Friday, April 24, 2020
In the 2nd part of the Indic series, the legends of Skanda are being analyzed. The video can be watched here.
Since Skanda antedated Vaivasvata Manu, as known from the mantra of Indradvaja given by Vaivasvata Manu, it is necessary to investigate the legends of Skanda to get a proper understanding of what happened before Vaivasvata Manu came into being. From the Tamil literary sources it is known that Skanda was a real- life character who ruled from a place called Southern Madurai and inaugurated the Tamil Sangam Literary Assembly.
From a verse of Brahmanda Purana it is known that Vivasvan, the sun in whose name Vaivasvata Manu is identified, was born in the constellation of Vishakha in Cakshusha Manvantra. The interesting part of this reference is that the name Vishakha was identified with Skanda in one of the legends. That legend begins with the description of a fire called ‘Adbhuta’ – a reference to naturally occurring forest fires caused by the sun’s heat. But there was a time the fire was about to die – which is a reference to lack of solar heat - corresponding to the time of Ice Age.
Skanda was born to Adbhuta and Svaha who impersonated the wives of six of the seven ‘Sapta rishis’. That was the time the unchanging positional alignment of the star Arundhati with the star Vasishtha was recognized. That was the time the star Abhijit was removed from the 27-star count of the zodiac and was replaced by the star Krittika. This redesign of the zodiac was done by Skanda! The legend also conveys that at any point of time the zodiac had only 27 stars with a total of 108 Pada-s.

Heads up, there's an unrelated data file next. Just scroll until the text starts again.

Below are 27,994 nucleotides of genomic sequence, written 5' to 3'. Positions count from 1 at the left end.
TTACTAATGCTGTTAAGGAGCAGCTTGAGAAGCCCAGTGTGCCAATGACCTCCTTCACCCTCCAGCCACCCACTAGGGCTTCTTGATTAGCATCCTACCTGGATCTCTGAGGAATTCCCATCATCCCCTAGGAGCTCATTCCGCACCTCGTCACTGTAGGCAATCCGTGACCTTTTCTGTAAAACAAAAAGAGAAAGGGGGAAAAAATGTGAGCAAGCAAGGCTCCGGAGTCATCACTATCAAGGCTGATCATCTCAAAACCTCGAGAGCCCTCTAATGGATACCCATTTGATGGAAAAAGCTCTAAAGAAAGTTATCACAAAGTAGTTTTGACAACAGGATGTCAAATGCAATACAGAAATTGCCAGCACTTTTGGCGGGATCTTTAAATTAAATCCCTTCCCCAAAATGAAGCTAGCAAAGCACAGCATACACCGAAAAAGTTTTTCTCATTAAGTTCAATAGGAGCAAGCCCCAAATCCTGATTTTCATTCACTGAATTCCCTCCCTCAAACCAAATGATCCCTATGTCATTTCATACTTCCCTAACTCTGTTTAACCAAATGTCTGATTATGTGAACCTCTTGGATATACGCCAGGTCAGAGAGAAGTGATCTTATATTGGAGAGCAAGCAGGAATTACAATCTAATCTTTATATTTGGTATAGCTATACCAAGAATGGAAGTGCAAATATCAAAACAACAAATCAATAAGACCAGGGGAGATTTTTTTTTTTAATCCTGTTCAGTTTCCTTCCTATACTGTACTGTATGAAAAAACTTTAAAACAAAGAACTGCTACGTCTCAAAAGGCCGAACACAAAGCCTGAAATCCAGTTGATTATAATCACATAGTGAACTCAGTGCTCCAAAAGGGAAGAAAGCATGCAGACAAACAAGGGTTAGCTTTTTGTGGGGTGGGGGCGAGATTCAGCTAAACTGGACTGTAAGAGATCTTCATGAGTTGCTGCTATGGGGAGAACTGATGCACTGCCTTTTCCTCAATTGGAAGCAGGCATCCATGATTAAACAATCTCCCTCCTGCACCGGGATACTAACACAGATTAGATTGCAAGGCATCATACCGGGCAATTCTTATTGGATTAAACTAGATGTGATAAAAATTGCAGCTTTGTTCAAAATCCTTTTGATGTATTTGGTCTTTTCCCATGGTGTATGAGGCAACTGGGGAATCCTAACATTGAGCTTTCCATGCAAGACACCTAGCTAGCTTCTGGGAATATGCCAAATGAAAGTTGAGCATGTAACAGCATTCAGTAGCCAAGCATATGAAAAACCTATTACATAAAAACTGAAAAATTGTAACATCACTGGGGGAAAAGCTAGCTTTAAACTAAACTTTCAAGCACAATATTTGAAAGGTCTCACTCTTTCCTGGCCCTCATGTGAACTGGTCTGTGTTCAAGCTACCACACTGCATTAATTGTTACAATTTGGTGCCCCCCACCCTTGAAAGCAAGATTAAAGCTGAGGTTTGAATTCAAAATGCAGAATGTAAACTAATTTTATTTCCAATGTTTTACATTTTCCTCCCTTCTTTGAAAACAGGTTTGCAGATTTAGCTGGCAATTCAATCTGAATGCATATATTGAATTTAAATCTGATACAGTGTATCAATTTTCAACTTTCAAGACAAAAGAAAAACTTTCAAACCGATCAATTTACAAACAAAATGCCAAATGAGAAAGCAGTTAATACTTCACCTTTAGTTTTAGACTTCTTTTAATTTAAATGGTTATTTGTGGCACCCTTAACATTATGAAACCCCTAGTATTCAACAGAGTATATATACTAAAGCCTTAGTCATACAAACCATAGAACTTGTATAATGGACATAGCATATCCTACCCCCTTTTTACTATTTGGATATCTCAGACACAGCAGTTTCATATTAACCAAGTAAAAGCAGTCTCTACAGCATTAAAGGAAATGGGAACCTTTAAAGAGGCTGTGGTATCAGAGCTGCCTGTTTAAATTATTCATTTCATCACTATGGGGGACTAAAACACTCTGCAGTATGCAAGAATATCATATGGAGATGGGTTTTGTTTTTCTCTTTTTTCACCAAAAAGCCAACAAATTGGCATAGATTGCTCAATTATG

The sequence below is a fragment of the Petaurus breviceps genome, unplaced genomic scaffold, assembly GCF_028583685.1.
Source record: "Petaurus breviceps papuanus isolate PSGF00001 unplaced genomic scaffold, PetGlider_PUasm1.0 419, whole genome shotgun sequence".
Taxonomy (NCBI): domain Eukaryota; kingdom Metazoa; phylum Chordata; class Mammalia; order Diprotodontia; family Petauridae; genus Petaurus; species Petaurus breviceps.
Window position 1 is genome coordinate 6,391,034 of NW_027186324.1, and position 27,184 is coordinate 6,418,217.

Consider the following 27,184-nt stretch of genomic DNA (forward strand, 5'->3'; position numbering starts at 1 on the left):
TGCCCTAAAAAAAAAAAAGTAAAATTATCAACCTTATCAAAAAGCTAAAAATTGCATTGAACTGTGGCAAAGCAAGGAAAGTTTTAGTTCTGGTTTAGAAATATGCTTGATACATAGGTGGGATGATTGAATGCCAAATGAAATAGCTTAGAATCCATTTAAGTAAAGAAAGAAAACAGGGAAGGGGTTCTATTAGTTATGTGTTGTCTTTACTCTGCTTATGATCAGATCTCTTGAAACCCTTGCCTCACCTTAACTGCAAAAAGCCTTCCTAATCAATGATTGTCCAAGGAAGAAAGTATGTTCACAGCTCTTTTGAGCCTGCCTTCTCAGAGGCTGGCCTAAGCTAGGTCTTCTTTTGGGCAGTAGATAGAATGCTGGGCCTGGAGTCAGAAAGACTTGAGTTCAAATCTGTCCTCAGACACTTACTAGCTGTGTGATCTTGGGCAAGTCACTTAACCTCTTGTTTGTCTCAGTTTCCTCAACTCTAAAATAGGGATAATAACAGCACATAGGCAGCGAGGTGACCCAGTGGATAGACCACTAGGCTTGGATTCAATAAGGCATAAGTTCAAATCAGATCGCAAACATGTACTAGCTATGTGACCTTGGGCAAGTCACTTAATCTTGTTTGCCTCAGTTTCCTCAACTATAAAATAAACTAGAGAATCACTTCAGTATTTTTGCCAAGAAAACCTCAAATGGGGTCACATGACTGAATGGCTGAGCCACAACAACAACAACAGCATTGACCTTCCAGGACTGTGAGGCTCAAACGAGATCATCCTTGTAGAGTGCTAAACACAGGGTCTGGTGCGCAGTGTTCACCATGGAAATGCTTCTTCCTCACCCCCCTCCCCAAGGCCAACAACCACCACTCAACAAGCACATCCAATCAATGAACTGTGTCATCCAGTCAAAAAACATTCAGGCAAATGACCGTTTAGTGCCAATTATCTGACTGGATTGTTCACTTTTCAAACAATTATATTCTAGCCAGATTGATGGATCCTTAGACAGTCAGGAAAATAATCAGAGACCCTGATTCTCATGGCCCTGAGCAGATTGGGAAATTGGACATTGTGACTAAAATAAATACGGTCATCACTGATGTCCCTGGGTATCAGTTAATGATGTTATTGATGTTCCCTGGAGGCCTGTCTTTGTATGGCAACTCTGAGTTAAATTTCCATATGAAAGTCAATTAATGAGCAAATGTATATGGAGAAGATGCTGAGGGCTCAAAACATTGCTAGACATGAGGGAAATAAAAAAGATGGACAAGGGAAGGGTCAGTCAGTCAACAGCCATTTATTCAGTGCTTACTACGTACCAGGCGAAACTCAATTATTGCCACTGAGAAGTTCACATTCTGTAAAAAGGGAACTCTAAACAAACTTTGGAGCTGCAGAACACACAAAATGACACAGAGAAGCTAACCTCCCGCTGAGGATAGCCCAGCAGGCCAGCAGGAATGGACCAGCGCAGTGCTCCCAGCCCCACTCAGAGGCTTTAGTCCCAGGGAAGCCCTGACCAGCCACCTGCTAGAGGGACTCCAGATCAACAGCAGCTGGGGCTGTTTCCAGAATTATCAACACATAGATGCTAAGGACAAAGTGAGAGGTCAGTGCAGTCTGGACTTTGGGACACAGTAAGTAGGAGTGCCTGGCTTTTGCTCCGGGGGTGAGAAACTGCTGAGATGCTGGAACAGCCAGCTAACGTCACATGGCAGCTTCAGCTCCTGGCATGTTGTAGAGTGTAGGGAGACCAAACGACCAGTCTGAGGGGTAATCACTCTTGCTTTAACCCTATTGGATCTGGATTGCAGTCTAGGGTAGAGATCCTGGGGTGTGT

The legend continues that Devendra who felt threatened by the growing strength of Skanda attacked him with his Vajrayudha. It split Skanda into two parts, known as Vishakha (divided). But what was split also became Skanda himself which started spewing fire. This frightened Devendra even more that he conceded defeat and accepted the supremacy of Skanda. He anointed him as the Commander in Chief of the Devas.
This legend sounds symbolic of a fierce lightning strike on the ground which simultaneously witnessed a fissure on the ground or burst of a volcano spewing fire. Skanda must have lived at that time. The cataclysm caused widespread damage to life and property that people had started thinking the ‘Vishakha’s children’ were tormenting them. Skanda had successfully managed to bring succor to the people then.
Vaivasvata Manu had carried the memory of the calamity and the succor given by Vishakha (Skanda) that his progeny (Ikshvaku) started regarding Vishakha as their family star.
Further on I am discussing the legend of Shura Samhara which was found to be the case of a volcano tormenting the people. A chain of volcanoes had burst around the time – with the probable location along the Sunda trench where Mt Krakatoa, Mt Samalas, Mt Tarakan and Mt Agung are found. The people had run into safety from the bursting volcanoes with the nearest place of refuge being South East India – in the region in and around Tiruchendur.
Mt Agung in Bali is known as Mt Meru - an important location of the temple Pura Besakih. My investigation takes me to the conclusion that Besakih was the probable location of Vishakha – of the Skanda legend. Further legends are to be discussed in the next episode.
Wednesday, April 22, 2020
Is there any specific rationale behind the differing number of years of exile undertaken by Rama and Pandavas is a question I have often heard right from my childhood. The most common answer was the stipulation of 7 years beyond which if a person doesn’t return he/ she can be assumed to be lost forever or kind of ex-communicated. A woman whose husband did not show up for 7 years can treat his absence as lost forever and seek remarriage. Perhaps the former Justice Katju can throw more light on this feature that is part of Indian penal code for divorce cases.
If the person makes appearance after 7 years, certain rites were to be performed for taking the person back into the fold. Based on this rationale the first meeting with the bridegroom –a stranger until then – is done in a temple where the families make friendship with each other in the presence of God. This was done for the first time acquaintance and also for renewed acquaintances that were away for more than 7 years. Based on this the elders used to say that twice that duration was suggested by Kaikeyi to completely keep Rama ex-communicated.